Marathon-Swim Rapperswil-Zurich 26.4 km
Sonntag, 10. August 2014
The time has come. At long last.
After applying for the lottery for the Lake Zurich Marathon Swim, last Autumn, training through the winter, and second guessing myself a million times, planning and planning and planning, packing, and a million other things, it’s here.
Tomorrow morning, we leave for Switzerland where I will compete in the 26.4 KM swim from Rapperswil to Zurich, family in tow. Or rather, family in kayak making sure I’m okay.
I thought you might like some details before I go.
First, I am a planner by nature.
Yup. A little precise about my planning and organization. Such is the way of many a distance swimmer. Because you have to be. There are so many variables in this crazy open water thing that you don’t want to miss a beat.
The trip itself required a lot of planning, but then there’s the swim. And that means even more.
What water bottles do I want for what feedings? What thermos should I pack for hot feedings? How many GU packs do I want? How often do I want to feed? Did I feed often enough on my last long swims?
Usually, I opt for Fuel Belt bottles because they are the perfect size for a quick feed, easy to pack, and if one drifts away during a feed, it’s not a monumental loss.
Then there’s the other questions. What goggles will I want? How many pairs should I bring? What suit will feel best and which will chafe least? What should I put in my carry-on and what do I trust to checked baggage?
How will our new cooler work on the kayak after our old one finally died?
How will the jetlag impact my swimming?
Another variable is wondering how my son will do being in the kayak for so long. He’s never been part of the support crew for a swim this long.
After getting some great feedback from folks on the Marathon Swimmers Federation Forum, I’ve opted to designate him “Safety Officer” for the trip. He will time my feedings, monitor my stroke count, and all of the things his dad usually does.
He’s spent a few days prepping the first aid kit he wants to take on the boat.
I have, however, informed my James Bond-loving boy that he will not be permitted to take his spray-painted golden toy gun on the trip with us.
It’s also been reassuring that the race is well-organized and that the communication from organizers has been terrific. A few weeks ago, after doing a 3-hour training swim, I received a phone call from Switzerland letting me know that they would secure a 2-person kayak for us and that they would make arrangements for my son to be dropped at the halfway point if necessary, with the race organizers then providing him with transportation to the finish.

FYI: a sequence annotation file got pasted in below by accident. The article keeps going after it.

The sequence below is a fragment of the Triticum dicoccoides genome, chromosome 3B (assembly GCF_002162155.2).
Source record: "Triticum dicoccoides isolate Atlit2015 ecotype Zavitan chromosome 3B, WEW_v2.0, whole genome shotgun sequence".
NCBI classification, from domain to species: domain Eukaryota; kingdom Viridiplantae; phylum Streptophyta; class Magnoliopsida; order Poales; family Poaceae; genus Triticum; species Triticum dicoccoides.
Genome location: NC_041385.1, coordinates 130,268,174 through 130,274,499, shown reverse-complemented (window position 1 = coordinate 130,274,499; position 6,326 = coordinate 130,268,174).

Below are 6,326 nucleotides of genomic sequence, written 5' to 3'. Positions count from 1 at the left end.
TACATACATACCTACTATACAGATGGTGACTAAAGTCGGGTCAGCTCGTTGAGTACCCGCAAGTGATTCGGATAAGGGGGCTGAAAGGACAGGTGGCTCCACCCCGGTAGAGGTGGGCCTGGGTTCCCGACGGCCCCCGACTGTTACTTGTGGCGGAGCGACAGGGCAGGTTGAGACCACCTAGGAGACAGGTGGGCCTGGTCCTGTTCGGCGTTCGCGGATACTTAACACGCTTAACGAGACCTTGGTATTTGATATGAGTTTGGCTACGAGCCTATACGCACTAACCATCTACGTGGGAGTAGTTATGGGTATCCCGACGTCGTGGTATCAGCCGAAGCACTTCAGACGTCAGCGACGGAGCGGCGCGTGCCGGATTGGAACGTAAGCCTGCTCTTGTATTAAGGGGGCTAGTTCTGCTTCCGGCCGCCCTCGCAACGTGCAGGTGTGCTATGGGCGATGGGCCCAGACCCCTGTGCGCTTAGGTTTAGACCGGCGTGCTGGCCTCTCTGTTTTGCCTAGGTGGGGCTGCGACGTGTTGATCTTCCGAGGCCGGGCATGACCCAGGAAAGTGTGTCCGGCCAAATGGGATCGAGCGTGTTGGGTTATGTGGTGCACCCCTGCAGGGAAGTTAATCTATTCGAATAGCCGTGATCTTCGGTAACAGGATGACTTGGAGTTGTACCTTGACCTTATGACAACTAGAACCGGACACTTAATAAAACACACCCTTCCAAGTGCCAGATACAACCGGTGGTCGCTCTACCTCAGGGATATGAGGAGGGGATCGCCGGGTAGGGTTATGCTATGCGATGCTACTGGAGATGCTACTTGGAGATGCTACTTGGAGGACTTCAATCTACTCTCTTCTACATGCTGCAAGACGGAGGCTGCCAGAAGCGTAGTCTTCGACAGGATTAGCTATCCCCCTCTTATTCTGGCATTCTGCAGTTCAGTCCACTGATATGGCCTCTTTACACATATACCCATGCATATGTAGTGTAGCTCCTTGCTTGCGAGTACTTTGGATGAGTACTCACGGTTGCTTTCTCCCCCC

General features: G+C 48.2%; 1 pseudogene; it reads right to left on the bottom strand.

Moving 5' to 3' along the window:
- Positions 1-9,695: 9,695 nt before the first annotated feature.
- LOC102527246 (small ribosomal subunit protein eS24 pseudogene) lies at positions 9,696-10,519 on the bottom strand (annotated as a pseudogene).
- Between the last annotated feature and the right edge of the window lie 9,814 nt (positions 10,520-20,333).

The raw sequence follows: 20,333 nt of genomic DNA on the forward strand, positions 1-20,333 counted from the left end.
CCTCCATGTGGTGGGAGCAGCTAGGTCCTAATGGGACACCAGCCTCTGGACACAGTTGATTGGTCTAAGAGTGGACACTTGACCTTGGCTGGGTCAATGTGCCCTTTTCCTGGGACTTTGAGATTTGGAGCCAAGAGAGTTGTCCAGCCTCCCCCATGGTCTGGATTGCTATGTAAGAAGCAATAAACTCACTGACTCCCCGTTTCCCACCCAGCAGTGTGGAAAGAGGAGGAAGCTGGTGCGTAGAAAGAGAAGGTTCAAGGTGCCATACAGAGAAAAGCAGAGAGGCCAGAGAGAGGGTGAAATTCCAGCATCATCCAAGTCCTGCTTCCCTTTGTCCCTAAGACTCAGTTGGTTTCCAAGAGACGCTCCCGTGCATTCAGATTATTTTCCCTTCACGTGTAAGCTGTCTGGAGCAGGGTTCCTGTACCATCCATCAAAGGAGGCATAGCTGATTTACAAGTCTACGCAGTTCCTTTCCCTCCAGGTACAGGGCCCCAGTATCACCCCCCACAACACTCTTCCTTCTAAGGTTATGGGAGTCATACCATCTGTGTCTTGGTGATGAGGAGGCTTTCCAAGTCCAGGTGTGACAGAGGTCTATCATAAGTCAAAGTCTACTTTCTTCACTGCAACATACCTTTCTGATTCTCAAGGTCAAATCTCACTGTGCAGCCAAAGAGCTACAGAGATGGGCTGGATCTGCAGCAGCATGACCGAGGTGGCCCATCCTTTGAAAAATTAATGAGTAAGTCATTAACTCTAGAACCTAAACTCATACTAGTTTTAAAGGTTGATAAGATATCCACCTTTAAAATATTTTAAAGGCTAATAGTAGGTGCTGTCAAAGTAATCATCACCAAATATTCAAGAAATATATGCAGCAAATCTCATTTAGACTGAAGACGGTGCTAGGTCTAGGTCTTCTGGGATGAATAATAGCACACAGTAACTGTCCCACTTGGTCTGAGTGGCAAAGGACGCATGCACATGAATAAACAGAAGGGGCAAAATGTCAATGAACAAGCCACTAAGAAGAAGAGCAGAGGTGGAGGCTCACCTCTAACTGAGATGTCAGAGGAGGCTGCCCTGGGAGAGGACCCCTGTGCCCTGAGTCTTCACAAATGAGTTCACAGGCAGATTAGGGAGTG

It is much appreciated and tremendously reassuring.
Of course, as always happens the week before I do a big swim, I feel like garbage. My back hurts, I feel creaky, I second guess every part of this decision and question what I can do, or if I can even finish it. My right shoulder feels wonky and I slept wrong last night. And will I finish? Will I finish?!?
Part of it is that dreaded taper word. Before a big swim, I do my best to back off on my swimming. This, of course, causes a crisis of confidence and means the mental craziness goes into hyper-drive for the week. And THAT’S fun for my family, for sure.
Usually, as soon as I hit the water, it all fades. I swim. And I remember that I know how to swim.
Here’s where it will happen. Pretty, isn’t it?
My husband maintains that one of the things that gets me through these swims is the fact that my capacity to tolerate discomfort is great. He might be right when it comes to the actual swimming part but right now, the mental piece is what I’m working at overcoming more than anything else.
Things not included on here?
Warm-up swims. Hoping to meet other participants at the hotel in Rapperswil. Sneaking off to downtown Zurich to see some of the city. Buying endless amounts of water because apparently, things close early on Saturday.
And of course, remembering these important rules.
I will do my best to finish in the allotted time. Let’s hope that training kicks in!
Finally, I send a thank you to Jim Boucher and Suzie Dods who have been terrific sources of information. Both accomplished marathon swimmers, I am tremendously grateful that they, much like the community of marathon swimmers in general, understand the importance of sharing information and helping one another succeed.
Unlike some other sports I’ve participated in, there is no sense that one must hoard information, keeping it to themselves to have a leg up on the competition. Instead, people are open, they share, they applaud one another.
I hope that as I continue to grow in this sport, I have the same spirit of generosity and remember the value of this community.
Looking forward to posting a successful race report when we get back from Europe in a few weeks!
Thanks for all of your support!